I met Michael and Stevie and we got ourselves ready to go. We had decided to go clockwise in the hope that the wind would have lessened before we tackled the horns. In the car park we met two other groups, one pair heading up horns first so we joked about meeting halfway round to compare notes and another group one of whom we heard ask “do we need our crampons today?” as we left :shock: :roll: :lol:

We crossed the road and headed up the path which almost immediately started climbing fairly steeply. I remembered this being a pretty brutal climb and it did not disappoint. But the banter was flowing as we headed upwards. It was cold but we were already overheating :lol:

Stopping for a breather…
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Beinn Damph was gloriously clear today and the colours were marvellous 8)
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Looking ahead to Coire nan Laogh
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Sgurr Mor & the Horns
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An impressive viewpoint – down the glen, Beinn Dearg on the left, Beinn Eighe dead ahead and Liathach on the right
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We started to climb up the corrie – the path was well under snow and soon we stopped to put on our crampons. This made walking a lot easier and although it was very steep the snow was mostly good to walk on.

Looking back down
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Stopping for a rest – a bonnie wee view!
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Despite it still being a bit cloudy, the sun was breaking through the clouds to create some lovely effects
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And it got even better the higher we climbed!
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Mike and Stevie stopped for a photo
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Mine’s better :wink:
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Finally coming out the top of the corrie extra gloves were donned and Mike led the way up to the trig point at the top of Tom na Gruagaich
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The sun celebrates in dramatic fashion opening up over Loch Torridon
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Stevie walking in front of what must be a perfect camp spot…. 8)
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As we arrived at the trig point the sun perfectly hit the mountains in front of us and I’m pretty sure this photo is the closest I can get to answering the question I am so often asked; “why do you go walking?”
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That’s some view eh :shock:
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Despite the cold we felt the need to enjoy the fabulous views for a while, cold hands and feet be damned :lol:

Mike’s summit selfie :lol:
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A slightly different angle (I couldn’t decide which I preferred!)
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The sun hitting the Corbett Beinn Dearg
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Looking back down
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Liathach
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Sun hitting the edge of the corrie
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Jaxter special!
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Stevie on the summit
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However we had a long way to go and it was cold, so Stevie led the way around the edge of the corrie.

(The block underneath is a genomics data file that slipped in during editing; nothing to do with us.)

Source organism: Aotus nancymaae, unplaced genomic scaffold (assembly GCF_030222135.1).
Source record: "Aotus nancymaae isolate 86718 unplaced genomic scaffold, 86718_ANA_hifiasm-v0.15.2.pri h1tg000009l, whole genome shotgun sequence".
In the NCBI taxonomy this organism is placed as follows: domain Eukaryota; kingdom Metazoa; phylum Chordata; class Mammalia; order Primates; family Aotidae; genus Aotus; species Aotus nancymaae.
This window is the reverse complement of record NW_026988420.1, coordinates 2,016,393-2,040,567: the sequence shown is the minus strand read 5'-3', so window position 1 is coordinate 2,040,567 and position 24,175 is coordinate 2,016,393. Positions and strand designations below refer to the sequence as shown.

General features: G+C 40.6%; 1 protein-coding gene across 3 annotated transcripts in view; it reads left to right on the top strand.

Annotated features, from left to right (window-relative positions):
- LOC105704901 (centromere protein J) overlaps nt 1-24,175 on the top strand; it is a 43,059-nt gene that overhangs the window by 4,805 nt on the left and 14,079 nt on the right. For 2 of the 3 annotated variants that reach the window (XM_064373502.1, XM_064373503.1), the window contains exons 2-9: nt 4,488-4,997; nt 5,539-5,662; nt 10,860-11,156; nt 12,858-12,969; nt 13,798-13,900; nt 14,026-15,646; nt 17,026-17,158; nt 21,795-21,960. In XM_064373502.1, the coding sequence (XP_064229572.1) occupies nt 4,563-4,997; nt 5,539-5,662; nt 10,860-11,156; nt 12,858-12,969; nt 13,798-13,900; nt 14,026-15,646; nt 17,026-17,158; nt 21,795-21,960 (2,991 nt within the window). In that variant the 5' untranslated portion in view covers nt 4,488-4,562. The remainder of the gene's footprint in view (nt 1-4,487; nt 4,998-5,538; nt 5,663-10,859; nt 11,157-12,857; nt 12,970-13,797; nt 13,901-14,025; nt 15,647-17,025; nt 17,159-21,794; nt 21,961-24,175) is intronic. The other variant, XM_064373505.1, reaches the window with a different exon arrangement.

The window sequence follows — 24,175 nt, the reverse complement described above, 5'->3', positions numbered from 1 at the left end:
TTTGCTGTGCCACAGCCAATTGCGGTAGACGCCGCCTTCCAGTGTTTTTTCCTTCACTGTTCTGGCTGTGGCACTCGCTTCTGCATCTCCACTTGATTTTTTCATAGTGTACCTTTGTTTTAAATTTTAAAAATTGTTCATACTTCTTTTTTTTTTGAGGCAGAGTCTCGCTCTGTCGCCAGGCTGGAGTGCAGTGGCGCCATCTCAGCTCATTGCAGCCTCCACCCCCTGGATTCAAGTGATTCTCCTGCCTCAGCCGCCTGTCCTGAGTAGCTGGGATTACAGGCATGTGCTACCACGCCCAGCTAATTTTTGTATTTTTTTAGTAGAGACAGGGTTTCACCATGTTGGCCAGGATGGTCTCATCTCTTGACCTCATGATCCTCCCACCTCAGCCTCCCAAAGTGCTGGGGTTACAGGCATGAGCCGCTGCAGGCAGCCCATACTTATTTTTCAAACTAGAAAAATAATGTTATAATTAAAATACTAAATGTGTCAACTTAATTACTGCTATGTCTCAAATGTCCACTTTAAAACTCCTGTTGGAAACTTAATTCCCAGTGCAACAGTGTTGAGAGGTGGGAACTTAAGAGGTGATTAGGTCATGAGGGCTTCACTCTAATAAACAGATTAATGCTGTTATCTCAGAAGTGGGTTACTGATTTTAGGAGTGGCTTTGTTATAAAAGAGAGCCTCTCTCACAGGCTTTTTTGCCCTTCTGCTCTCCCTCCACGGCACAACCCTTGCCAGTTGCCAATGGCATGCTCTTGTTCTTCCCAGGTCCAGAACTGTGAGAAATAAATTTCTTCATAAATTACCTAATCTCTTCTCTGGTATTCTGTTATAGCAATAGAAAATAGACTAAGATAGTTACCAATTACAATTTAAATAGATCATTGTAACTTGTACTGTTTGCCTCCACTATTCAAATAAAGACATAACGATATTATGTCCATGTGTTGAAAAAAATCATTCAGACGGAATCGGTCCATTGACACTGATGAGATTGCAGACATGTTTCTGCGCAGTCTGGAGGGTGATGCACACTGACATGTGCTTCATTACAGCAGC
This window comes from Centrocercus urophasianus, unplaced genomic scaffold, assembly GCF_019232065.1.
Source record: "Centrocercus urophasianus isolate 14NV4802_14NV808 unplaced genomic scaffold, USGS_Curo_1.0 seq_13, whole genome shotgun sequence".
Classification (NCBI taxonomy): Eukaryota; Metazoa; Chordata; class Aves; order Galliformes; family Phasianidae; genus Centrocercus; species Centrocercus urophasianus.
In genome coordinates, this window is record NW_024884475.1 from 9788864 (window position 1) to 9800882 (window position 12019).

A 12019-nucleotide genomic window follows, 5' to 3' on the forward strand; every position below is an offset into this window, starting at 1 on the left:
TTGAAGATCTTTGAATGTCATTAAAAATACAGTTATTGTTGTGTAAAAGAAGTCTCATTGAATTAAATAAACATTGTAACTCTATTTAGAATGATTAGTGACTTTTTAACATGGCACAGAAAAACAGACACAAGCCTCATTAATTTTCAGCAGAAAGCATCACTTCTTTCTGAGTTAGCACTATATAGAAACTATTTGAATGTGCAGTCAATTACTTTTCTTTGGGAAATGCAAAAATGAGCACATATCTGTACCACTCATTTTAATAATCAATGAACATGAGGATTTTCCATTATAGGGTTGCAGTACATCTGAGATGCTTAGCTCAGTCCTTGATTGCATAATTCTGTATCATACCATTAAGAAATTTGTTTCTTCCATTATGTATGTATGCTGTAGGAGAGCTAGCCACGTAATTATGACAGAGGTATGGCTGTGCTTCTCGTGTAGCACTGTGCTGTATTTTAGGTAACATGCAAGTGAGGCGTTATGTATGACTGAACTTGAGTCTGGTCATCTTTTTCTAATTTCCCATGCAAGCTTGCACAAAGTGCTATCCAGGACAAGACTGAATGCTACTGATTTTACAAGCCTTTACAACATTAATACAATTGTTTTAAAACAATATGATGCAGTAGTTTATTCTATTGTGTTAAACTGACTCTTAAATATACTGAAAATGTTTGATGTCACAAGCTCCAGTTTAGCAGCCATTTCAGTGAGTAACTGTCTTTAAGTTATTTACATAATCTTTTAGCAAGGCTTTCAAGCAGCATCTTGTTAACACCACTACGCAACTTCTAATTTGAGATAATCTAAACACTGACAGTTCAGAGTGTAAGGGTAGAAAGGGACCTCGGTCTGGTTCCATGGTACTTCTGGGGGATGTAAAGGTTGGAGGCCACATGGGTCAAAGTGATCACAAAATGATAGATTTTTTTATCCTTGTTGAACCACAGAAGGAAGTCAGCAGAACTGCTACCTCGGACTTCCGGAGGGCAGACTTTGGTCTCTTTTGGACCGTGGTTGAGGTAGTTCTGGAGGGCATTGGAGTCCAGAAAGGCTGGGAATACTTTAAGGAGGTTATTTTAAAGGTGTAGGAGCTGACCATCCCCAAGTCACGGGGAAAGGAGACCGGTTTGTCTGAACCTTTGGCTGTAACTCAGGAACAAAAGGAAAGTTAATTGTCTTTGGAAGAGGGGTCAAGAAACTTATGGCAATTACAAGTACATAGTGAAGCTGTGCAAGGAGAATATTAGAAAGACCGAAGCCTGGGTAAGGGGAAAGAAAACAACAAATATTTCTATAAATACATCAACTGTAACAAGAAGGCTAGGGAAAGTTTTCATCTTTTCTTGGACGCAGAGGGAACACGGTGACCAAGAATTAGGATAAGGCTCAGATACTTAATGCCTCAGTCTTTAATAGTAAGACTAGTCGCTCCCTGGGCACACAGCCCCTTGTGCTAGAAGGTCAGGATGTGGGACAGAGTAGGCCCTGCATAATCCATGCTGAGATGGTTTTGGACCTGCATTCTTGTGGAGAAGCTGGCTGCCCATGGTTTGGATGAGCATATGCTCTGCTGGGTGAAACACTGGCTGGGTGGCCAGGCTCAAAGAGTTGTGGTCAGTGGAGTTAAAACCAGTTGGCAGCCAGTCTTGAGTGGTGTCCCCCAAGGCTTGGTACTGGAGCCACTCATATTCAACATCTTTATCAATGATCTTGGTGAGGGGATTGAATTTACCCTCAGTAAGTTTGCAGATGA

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We were close enough to the edge for a bit of excitement and I’m pretty sure the path I’d followed previously had zig-zagged well away from the drop but in true Back to the Future style…where we’re going, we don’t need paths :lol:

Looking back up what we’d come down….
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Mike bringing up the rear
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Coming down there was a lot of soft snow but as we came out of the shadow of Tom na Gruagaich the walking became a little easier.

Looking back to Tom na Gruagaich
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Although the ascent up Sgurr Mor had looked relatively tame from our previous summit, now we were actually doing it our legs were really beginning to feel it!

Looking down to Loch Torridon
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Eag Dubh – the black crack; not looking very black today :lol:
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The Eag Dubh with Tom na Gruagaich behind
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From here the summit of Sgurr Mor was easily reached but our eyes instantly went to the horns – could we or couldn’t we? One thing that worried us was that the pair going horns first had not made it – they could have bailed for any reason, but it wasn’t a good sign :shock:

We had a wee wander down towards the Horns and could see very few, if any footprints going onwards….
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Slioch
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I looked to Mike and Stevie as they had more winter experience than me….without a rope the decision was made that it was probably better safe than sorry. And so it was that I would have to return a third time for a crack at the horns :lol:

With a look at the time we realised we didn’t have time for hanging about so headed back over Sgurr Mor and back downwards where we met the group behind us at the Eag Dubh. Fortunately they had brought their crampons with them :lol: It also turned out that I’d met two of them at the top of Bla Bheinn a year ago - small world :lol: :lol:

The light was starting to go and I found myself missing my footing in the snow. And we had another munro to climb :lol:

Hey let’s go climb Tom na Gruagaich again :shock:
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Mike and Stevie leading the way